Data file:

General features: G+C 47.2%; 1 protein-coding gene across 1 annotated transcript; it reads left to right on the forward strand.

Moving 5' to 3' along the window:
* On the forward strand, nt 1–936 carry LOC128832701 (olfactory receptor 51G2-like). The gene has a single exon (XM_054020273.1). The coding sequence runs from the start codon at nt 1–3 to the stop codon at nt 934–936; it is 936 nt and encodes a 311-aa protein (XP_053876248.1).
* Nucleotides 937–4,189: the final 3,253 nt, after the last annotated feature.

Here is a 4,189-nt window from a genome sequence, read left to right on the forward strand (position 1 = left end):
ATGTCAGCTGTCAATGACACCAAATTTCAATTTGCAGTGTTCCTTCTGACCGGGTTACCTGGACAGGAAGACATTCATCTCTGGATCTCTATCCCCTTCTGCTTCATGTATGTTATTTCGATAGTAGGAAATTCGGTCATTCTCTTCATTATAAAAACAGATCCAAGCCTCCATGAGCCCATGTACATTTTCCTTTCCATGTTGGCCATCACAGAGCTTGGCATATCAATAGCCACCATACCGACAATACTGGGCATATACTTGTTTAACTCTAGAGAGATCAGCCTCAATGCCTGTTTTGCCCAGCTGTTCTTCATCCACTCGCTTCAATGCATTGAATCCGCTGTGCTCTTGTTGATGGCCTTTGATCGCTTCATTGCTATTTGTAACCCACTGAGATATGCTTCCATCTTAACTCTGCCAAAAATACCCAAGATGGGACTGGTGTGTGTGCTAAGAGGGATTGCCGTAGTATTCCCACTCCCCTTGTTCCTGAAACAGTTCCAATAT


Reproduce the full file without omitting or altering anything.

General features: G+C 47.2%; 1 protein-coding gene across 1 annotated transcript; it reads left to right on the forward strand.

Moving 5' to 3' along the window:
* On the forward strand, nt 1–936 carry LOC128832701 (olfactory receptor 51G2-like). The gene has a single exon (XM_054020273.1). The coding sequence runs from the start codon at nt 1–3 to the stop codon at nt 934–936; it is 936 nt and encodes a 311-aa protein (XP_053876248.1).
* Nucleotides 937–4,189: the final 3,253 nt, after the last annotated feature.

Here is a 4,189-nt window from a genome sequence, read left to right on the forward strand (position 1 = left end):
ATGTCAGCTGTCAATGACACCAAATTTCAATTTGCAGTGTTCCTTCTGACCGGGTTACCTGGACAGGAAGACATTCATCTCTGGATCTCTATCCCCTTCTGCTTCATGTATGTTATTTCGATAGTAGGAAATTCGGTCATTCTCTTCATTATAAAAACAGATCCAAGCCTCCATGAGCCCATGTACATTTTCCTTTCCATGTTGGCCATCACAGAGCTTGGCATATCAATAGCCACCATACCGACAATACTGGGCATATACTTGTTTAACTCTAGAGAGATCAGCCTCAATGCCTGTTTTGCCCAGCTGTTCTTCATCCACTCGCTTCAATGCATTGAATCCGCTGTGCTCTTGTTGATGGCCTTTGATCGCTTCATTGCTATTTGTAACCCACTGAGATATGCTTCCATCTTAACTCTGCCAAAAATACCCAAGATGGGACTGGTGTGTGTGCTAAGAGGGATTGCCGTAGTATTCCCACTCCCCTTGTTCCTGAAACAGTTCCAATAT